Health

Popular Misconceptions about Safe Ear Cleaning and Earwax Management

Ear cleaning is a deeply divisive topic. It’s also kind of gross, so people don’t really like to discuss it.
Earwax, also known as cerumen, is a waxy substance secreted in the ear canal. It’s there for a reason. It protects the ear canal and the small hairs that are a crucial part of the hearing mechanism from particles and from drying out. There’s also some evidence that it might have antibacterial and antifungal properties.
If that’s the case, why does modern society wage a war on earwax? Almost everyone believes that they should thoroughly swab their ears with Q-Tips on a daily basis to keep them clean. If you were to ask them, they would probably say that cleaning their ears is good for their hearing.
Herein lies the big misconception.
Nearly every audiologist will tell you not to use Q-Tips. The ear is a fragile mechanism, and sticking anything inside it, even if it’s made of cotton, is a bad idea. If you feel like you have to clean something, then at least make sure you stay on the outside of the ear canal.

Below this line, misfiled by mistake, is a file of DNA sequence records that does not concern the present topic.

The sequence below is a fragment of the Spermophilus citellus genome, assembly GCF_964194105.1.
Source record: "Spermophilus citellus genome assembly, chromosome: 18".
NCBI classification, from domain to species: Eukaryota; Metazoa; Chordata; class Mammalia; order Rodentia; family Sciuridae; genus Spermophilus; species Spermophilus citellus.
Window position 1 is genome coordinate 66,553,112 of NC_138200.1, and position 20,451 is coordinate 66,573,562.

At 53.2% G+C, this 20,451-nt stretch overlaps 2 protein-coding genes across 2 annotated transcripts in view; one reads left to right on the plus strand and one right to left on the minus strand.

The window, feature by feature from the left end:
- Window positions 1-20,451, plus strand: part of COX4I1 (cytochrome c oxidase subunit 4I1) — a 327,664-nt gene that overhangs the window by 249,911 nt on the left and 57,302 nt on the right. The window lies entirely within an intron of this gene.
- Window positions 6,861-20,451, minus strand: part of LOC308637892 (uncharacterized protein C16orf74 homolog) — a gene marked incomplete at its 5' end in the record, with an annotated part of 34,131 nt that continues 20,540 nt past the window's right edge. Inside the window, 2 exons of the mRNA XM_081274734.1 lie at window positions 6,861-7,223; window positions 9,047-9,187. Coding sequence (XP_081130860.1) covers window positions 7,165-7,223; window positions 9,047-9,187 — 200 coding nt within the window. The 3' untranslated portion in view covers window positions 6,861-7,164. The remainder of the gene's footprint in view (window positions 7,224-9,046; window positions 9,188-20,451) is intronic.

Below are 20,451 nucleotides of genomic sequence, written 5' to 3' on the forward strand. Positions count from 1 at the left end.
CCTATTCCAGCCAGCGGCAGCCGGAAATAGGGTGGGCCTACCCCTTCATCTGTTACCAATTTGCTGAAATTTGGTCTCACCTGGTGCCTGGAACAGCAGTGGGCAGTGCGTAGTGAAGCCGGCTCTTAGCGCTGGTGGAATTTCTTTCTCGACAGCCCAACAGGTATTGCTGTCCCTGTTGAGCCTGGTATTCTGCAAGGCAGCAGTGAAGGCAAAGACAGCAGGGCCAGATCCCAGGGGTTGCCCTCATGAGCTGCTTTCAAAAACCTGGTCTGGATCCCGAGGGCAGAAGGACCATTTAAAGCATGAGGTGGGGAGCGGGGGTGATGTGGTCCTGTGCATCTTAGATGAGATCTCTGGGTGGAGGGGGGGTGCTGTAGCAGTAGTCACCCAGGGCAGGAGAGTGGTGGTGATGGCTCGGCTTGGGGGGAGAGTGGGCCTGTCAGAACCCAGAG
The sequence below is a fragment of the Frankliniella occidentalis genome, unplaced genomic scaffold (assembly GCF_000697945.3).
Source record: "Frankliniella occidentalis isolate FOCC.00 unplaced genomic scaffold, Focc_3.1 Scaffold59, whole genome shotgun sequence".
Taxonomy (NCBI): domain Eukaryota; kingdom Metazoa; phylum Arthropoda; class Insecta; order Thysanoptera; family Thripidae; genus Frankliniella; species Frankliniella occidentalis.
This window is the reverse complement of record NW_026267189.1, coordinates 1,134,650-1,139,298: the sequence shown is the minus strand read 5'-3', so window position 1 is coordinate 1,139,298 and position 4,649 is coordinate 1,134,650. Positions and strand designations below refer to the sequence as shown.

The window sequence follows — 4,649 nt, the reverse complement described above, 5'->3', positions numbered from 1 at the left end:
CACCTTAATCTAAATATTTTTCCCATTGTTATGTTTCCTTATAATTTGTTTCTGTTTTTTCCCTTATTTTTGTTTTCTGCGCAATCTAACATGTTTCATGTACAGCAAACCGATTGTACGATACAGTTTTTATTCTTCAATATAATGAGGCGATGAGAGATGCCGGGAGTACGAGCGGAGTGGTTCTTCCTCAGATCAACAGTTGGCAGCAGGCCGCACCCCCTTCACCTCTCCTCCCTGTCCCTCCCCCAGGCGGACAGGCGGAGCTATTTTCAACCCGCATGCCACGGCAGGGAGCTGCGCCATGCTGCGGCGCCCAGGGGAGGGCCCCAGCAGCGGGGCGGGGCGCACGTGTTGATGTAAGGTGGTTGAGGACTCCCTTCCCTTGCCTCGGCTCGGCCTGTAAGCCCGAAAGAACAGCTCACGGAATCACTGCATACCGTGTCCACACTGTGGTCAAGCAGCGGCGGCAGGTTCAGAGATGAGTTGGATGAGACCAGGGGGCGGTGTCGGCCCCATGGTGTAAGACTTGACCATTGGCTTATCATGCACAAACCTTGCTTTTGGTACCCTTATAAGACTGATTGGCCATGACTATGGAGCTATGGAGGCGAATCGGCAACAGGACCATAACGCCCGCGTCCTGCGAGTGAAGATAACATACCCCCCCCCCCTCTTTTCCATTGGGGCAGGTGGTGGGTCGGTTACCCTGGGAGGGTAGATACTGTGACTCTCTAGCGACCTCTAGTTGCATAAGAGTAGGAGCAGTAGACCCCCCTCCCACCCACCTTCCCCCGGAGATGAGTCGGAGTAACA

The truth is that most people don’t have to do anything to clean their ears and they will not have problems with earwax. The human body has a way of regulating these things. In fact, using Q Tips can sometimes lead to more problems because it pushes earwax deeper into the ear canal, causing it to become impacted and build up.
If your hearing sounds muffled and you think it might be due to earwax, do not try any home remedies. Go the the audiologist’s office and have the earwax professionally removed by someone who knows what they’re doing and won’t risk damaging your hearing.
A note for those with hearing aids: When you take off your hearing aids, you may notice that they have earwax on them. This is normal, and modern hearing aids are designed to be oleophobic (they repel oil and wax). Many models also come with wax guards that catch earwax before it can clog up the devices.
Occasional clogging of the hearing aid is possible. If you’re noticing things are weird with your hearing aid, check out the entry points for the microphone — you may have to clean out the earwax from them and that might fix your problem.
Having issues with earwax? Schedule an appointment today to get it looked at and removed!

Dr. Marie Vetter-Toalson Au.D.

About Dr. Marie Vetter-Toalson Au.D.

Dr. Marie Vetter-Toalson Au.D. is the owner of Chicago Hearing Services and a Doctor of Audiology dedicated to empowering her patients and the public with greater knowledge and education around hearing health.